4. Helping behaviour has high social approval. People often like people who offer advice or help.
  5. People want you to do what they do in life.  This confirms their own choices; your needs may come second.

Often the advice people offer give an insight into their own problems. Because they know themselves well and have privileged access to their own situation their advice will reflect themselves, not the person who is the object of their advice.

In general it is best to seek advice from those with a different view to you. They could give a perspective on your decision that you would not otherwise have had. At Do Something Different we value small new behaviours because they help to pull you away from the inertia of your own habits of thought and behaviour.

But beware. The advice that others give can often sound convincing and appeal to what we think (see my blog on the arrogance of thinking), instead of what we need to DO. Often ‘sound advice’ prevents progress for us, not facilitates it, because we believe it applies to us when it does not.  Solutions that work for others may be different to the ones you need.

Some advice applies because it applies to all – and you know it already!

It is true that some advice is good for everyone. We should all keep fit, eat healthily, stay active, monitor our vital signs, have good meaningful relationships, and manage our finances. Most of us know this. But many still fail to do it.  Not through a lack of knowledge, nor lack of willpower. But because personal habits are too strong, people fail to recognise their power, and this prevents change (see previous blogs).

In my view, many problems in the world exist because we fail to see our own uniqueness – we think we live in the same world as others. You know your world differs from that of someone in Ethiopia. But you and your next door neighbour, or your partner, may differ just as much.  Appreciating this difference could help self-understanding and improve relationships. Assume you are different, instead of taking sameness for granted, and this can be a powerful starting point.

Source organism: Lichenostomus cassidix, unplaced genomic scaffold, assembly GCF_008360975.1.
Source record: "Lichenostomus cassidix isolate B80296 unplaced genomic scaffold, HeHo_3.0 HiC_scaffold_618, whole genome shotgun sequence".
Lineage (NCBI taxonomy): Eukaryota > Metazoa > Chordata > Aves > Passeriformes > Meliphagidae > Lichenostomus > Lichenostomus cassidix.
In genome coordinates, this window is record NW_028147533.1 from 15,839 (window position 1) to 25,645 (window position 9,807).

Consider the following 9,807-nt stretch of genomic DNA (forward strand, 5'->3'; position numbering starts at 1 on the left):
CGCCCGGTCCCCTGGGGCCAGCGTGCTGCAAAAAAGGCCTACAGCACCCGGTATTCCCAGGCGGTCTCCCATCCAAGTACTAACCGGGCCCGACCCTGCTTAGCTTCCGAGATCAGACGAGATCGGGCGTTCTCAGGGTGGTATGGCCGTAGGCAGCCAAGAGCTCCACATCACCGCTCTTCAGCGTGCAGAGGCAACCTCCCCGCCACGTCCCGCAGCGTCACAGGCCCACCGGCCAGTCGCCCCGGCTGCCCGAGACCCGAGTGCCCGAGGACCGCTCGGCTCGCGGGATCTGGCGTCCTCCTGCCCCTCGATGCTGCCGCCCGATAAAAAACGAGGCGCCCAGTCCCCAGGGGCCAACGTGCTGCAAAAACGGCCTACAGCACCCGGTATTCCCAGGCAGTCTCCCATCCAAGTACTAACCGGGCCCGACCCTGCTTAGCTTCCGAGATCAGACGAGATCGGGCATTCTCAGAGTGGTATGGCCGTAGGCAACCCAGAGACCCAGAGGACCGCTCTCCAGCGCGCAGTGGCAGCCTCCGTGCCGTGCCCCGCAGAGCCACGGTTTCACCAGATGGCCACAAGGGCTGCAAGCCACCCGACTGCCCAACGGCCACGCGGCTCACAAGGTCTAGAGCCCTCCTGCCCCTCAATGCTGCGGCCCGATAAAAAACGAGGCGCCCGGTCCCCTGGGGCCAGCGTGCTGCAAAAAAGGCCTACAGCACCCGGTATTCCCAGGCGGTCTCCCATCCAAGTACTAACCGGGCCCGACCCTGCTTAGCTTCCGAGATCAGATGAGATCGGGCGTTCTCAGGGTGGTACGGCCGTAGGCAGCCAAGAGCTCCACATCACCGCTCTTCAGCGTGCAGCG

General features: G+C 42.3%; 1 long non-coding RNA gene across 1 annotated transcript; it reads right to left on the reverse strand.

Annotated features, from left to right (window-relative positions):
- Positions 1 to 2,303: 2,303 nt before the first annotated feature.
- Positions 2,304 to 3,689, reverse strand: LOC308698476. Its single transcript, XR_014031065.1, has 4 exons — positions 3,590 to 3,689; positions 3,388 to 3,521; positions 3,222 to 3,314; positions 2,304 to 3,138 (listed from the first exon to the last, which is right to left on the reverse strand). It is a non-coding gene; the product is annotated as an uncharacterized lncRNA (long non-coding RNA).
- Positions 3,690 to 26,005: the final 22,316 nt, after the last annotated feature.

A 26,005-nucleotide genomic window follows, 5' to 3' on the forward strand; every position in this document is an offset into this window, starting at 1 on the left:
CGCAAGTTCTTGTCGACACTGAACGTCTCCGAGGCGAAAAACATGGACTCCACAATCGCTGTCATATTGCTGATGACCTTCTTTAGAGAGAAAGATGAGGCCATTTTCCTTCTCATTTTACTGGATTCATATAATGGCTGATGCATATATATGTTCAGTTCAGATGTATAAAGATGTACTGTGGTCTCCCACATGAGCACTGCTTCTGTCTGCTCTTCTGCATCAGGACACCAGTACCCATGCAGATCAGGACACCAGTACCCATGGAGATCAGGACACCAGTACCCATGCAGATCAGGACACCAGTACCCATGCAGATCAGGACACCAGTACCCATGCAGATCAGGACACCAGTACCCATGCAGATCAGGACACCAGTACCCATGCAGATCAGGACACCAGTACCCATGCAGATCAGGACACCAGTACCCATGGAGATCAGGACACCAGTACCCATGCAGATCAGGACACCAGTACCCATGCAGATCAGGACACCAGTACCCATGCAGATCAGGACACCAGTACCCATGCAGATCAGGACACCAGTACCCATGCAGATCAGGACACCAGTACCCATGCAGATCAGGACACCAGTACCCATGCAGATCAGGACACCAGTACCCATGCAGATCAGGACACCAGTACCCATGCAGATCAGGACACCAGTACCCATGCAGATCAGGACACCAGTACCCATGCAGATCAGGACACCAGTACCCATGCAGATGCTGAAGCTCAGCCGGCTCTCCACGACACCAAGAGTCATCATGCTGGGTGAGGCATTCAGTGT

And what about professional advice?

Much of what I have said extends to taking professional advice, be it from medics, interior designers or finance advisors. The reasons might be slightly different because they have a service to ‘sell’, or because of their training or experience. But many of them (without knowing, perhaps) will still have partial interests.

That is not to say professional advisors lack integrity. But they too come from a perspective that is unlikely to be truly impartial or universal in view.  The very existence of many types of psychological therapy or counselling for the same problem illustrates the need for caution. Even medical consultants see things from their own speciality and you may need broader inputs to get to the best diagnosis and treatment.

You have the answers

There is often no ‘right’ answer to any problem. Ask ten different people and you may get ten different solutions. Professional people of all kinds are trained to look at the problem you have, and to look systematically at an issue, but even in these professional realms a second opinion could be called for.

So my advice (whether you choose to take it or not) is that YOU can decide for yourself, instead of letting others decide for you.